Reyes: Most large companies sell and market to not only the United States but also Europe and Asia, they often aim to be compliant in multiple markets which can create challenges for design and development. As the regulatory landscape changes, it directly impacts existing products. It requires multiple submissions to multiple governing bodies, and they all have their own requirements.

MD+DI: What changes in national and international regulation have affected manufacturing?

Reyes: Organizations that plan to sell in international and national markets must take on regulatory gap assessments and transition strategies for products. They must also ensure that their personnel are knowledgeable. MDR (Europe) has impacted medical device regulation and manufacturing, and some organizations are struggling to meet demands. Class III Medical devices (cardiovascular devices are typically class III), it is very important that they are safe and effective. We also need to understand the process to follow to get them approved. There are much more carefully defined requirements for the approvers. They must be extremely informed on what they do. This poses challenges due to the stringent scrutiny and evaluation of the proposed devices. The information from the panels, which evaluate the devices, will be public information in Europe. The lengthy process of evaluation could delay innovation and price out research and development.

There needs to be a balance of stringent scrutiny and progress for innovation to move forward. Unique Device Identification (UDI) System (USA and Europe): FDA and the European Medicines Agency (EMA) mandated the use of UDIs for medical devices, including cardiac implants. UDIs help track and trace devices throughout their lifecycle, improving patient safety and facilitating recalls if necessary.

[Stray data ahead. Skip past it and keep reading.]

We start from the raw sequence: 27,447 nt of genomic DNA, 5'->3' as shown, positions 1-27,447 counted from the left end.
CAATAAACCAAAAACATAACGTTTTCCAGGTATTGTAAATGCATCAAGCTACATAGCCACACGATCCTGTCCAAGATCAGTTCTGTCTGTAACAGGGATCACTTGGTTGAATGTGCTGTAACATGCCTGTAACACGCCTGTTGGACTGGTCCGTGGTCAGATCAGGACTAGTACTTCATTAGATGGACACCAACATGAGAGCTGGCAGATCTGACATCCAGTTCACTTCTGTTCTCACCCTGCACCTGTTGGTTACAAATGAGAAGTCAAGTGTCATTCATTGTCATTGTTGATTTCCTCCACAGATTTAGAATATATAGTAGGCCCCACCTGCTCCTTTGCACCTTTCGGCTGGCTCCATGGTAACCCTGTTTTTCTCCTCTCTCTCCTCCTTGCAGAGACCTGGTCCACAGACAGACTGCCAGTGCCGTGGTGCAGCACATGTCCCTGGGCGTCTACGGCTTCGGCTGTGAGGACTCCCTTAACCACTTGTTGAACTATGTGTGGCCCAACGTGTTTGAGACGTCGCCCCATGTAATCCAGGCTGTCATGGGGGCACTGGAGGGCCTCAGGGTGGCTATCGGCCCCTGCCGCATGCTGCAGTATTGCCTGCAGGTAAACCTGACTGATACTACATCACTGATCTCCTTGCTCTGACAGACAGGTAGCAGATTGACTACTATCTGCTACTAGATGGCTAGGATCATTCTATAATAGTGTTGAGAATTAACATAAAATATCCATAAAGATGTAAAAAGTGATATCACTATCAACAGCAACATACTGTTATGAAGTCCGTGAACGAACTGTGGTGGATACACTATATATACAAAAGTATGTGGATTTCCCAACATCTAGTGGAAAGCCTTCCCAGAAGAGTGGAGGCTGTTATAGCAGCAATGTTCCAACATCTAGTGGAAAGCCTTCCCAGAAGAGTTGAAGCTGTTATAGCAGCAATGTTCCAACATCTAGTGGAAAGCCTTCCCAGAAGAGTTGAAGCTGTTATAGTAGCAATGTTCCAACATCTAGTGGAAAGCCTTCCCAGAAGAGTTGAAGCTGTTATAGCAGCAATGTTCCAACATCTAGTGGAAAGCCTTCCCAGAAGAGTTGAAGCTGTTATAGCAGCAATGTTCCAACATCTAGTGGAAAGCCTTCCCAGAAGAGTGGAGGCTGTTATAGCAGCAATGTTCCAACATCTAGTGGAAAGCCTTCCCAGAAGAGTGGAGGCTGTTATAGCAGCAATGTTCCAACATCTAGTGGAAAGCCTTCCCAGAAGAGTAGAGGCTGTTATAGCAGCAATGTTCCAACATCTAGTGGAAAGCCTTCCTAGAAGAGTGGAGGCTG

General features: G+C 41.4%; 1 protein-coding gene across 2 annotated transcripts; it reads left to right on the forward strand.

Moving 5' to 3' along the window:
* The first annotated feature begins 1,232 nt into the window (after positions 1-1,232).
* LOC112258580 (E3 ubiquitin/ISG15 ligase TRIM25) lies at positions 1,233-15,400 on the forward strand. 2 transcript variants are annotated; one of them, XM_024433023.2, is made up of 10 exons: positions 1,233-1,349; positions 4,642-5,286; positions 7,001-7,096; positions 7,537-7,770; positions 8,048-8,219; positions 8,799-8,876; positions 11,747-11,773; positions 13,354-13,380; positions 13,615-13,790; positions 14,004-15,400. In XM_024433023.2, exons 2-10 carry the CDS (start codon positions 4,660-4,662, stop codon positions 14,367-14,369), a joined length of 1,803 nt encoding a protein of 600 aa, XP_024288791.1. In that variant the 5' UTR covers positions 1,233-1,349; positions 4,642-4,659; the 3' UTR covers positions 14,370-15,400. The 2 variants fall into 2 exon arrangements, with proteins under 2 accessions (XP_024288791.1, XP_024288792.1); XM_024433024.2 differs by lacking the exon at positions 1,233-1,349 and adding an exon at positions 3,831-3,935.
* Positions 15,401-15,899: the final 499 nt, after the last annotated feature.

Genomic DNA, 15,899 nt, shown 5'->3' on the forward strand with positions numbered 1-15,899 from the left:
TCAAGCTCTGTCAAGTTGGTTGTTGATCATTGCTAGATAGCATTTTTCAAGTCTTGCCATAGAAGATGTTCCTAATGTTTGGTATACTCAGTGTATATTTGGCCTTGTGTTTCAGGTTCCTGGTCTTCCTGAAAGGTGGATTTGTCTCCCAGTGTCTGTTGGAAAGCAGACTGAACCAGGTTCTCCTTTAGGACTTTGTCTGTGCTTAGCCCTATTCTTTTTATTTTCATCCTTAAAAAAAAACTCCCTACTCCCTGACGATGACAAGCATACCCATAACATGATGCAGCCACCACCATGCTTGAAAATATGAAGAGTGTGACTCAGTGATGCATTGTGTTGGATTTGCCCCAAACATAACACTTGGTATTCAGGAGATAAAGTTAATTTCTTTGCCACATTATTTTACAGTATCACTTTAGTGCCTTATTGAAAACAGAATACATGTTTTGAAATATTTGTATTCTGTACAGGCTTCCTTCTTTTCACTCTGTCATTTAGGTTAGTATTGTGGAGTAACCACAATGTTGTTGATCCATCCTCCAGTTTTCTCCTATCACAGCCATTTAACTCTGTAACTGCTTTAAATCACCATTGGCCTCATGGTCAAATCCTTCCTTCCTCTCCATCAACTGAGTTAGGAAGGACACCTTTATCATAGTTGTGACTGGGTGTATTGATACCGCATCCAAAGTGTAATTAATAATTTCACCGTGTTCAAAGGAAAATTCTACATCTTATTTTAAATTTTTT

Risk-Based Classification (USA and Europe): Both FDA and the EU have revised their regulatory frameworks to implement risk-based classification for medical devices, which impacts the regulatory requirements for cardiac implants based on their risk levels. ISO 13485 is revised every five years, and the new version has greater emphasis on risk management and risk based decision-making as well as changes related to the increased regulatory requirements for all organizations including vendors within supply chains and direct manufacturers.

MD+DI: The session will also talk about having an impact in the development of cardiac implantable devices. Could you touch on that briefly? 

Reyes: Supply chain challenges have negatively affected many sectors of production and research including: lack of resin/polymer materials, shortages of liner producers (PTFE, FEP, heat shrink, polyolefin etc.), shortages of precious and nonprecious metals. labor - technicians, machinists, operators. 

Reyes' session, Cardiac Implantables: Design for Meeting Cost, Performance & Regulatory Demands, will be held in the Medtech Theater 11:30 to 12:15 CT, Wednesday, Oct. 11 at MD&M Minneapolis. 

About the Author(s)

Omar Ford

Omar Ford is MD+DI's Editor-in-Chief. You can reach him at [email protected].

 

Sign up for the QMED & MD+DI Daily newsletter.

You May Also Like